# Integration calculator error? doubt it.

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• Jan 27th 2009, 05:33 PM
pberardi
Integration calculator error? doubt it.
Hi,
When integrating 2sin(x)cos(x), I used a simple u sub and got sin^2(x), no big deal. However when I pop this into wolfram, it results in (-1/2)cos(2x). This is the link Wolfram Mathematica Online Integrator
I take the derivative of what wolfram gives me and it certainly is not 2sin(x)cos(x). Can someone tell me what I did wrong please?
• Jan 27th 2009, 05:39 PM
skeeter
you didn't do anything wrong.

graph $y = \sin^2{x}$ and $y = -\frac{\cos(2x)}{2}$

... what do you see?
• Jan 27th 2009, 05:40 PM
Chris L T521
Quote:

Originally Posted by pberardi
Hi,
When integrating 2sin(x)cos(x), I used a simple u sub and got sin^2(x), no big deal. However when I pop this into wolfram, it results in (-1/2)cos(2x). This is the link Wolfram Mathematica Online Integrator
I take the derivative of what wolfram gives me and it certainly is not 2sin(x)cos(x). Can someone tell me what I did wrong please?

Both are correct.

Differentiate your solution, and you get $2\sin x\cos x$

However, when you differentiate $-\tfrac{1}{2}\cos(2x)$, you get $\sin(2x)$

But from trig, $\sin(2x)=2\sin x\cos x$.

This shows that both solutions are the same :)

Does this clarify things?

EDIT: Skeeter beat me....
• Jan 27th 2009, 05:54 PM
Soroban
Hello, pberardi!

Quote:

When integrating $2\sin x\cos x$, I used a simple u sub and got $\sin^2\!x$

However when I pop this into wolfram, it results in: . $-\tfrac{1}{2}\cos(2x)$

This is a classic problem/puzzle . . .

You had: . $2\int\sin x(\cos x\,dx)$

. . You let: $u \,=\,\sin x\quad\Rightarrow\quad du \,=\,\cos x\,dx$

. . Substitute: . $2\int u\,du \:=\:u^2+C$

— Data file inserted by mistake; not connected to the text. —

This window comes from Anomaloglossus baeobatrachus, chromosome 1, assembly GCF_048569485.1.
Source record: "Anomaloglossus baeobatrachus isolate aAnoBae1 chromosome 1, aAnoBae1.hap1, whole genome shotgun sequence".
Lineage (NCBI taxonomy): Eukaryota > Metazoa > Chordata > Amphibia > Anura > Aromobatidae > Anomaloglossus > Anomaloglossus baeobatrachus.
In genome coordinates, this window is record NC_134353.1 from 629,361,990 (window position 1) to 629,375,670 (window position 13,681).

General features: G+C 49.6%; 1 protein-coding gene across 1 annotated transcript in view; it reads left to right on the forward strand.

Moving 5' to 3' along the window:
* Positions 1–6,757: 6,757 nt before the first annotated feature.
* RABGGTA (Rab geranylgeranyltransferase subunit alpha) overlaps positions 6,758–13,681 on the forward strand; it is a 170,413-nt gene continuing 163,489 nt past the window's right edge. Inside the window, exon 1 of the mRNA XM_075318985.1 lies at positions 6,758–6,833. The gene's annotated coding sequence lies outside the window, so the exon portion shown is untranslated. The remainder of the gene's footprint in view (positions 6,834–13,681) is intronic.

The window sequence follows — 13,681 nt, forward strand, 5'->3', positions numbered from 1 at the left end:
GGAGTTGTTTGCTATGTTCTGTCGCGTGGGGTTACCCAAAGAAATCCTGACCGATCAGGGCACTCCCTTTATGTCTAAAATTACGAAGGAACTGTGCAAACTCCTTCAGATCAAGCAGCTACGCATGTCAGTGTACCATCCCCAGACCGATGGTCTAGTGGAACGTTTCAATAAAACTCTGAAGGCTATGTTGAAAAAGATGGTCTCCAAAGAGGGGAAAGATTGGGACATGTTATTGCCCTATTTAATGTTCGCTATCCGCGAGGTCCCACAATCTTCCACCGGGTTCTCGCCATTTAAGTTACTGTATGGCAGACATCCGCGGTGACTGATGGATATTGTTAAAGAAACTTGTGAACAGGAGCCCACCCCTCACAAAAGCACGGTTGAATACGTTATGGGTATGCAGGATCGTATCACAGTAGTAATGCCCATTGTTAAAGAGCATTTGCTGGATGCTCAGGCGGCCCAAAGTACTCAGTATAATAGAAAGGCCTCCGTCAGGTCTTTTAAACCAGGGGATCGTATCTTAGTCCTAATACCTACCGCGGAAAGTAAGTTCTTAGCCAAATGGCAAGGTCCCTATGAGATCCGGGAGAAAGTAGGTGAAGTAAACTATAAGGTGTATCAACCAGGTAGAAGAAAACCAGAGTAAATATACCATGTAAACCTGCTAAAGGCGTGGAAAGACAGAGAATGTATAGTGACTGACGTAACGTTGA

. . Back-substitute: . $\boxed{\sin^2\!x + C}$

We also have: . $2\int \cos x(\sin x\,dx)$

. . Let: $u \,=\,\cos x\quad\Rightarrow\quad du \,=\,-\sin x\,dx \quad\Rightarrow\quad \sin x\,dx \,=\,-du$

. . Substitute: . $2\int u(-du) \:=\:-\int u\,du \:=\:-u^2 + C$

. . Back-substitute: . $\boxed{-\cos^2\!x + C}$

We have the identity: . $2\sin\theta\cos\theta \:=\:\sin2\theta$

So: . $\int2\sin x\cos x\,dx \:=\:\int\sin2x\,dx \:=\:\boxed{-\tfrac{1}{2}\cos2x + C}$

And all three answers are correct!

• Jan 27th 2009, 06:09 PM
pberardi
Ok that all makes sense, so they are the same function. But why is it that when I plug in pi/4 in sin^2(x) I get 1/2 and when I plug in pi/4 into (-1/2)cos(2x), I get 0? Shouldn't they give me the same answer? I know this is silly and I am probably just making a stupid error somewhere but I dont know where.
• Jan 28th 2009, 01:49 AM
mr fantastic
Quote:

Originally Posted by pberardi
Ok that all makes sense, so they are the same function. But why is it that when I plug in pi/4 in sin^2(x) I get 1/2 and when I plug in pi/4 into (-1/2)cos(2x), I get 0? Shouldn't they give me the same answer? I know this is silly and I am probably just making a stupid error somewhere but I dont know where.

If you're using the anti-derivative to evaluate a definite integral, then you will be substituting two numbers (the upper terminal and the lower terminal). Then you will get the same answer, assuming you perform the calculation correctly.
• Jan 28th 2009, 04:21 AM
skeeter
Quote:

Originally Posted by pberardi
Ok that all makes sense, so they are the same function. But why is it that when I plug in pi/4 in sin^2(x) I get 1/2 and when I plug in pi/4 into (-1/2)cos(2x), I get 0? Shouldn't they give me the same answer? I know this is silly and I am probably just making a stupid error somewhere but I dont know where.

they are not the same function ... did you look at their graphs as I recommended?

graph them. what do you see?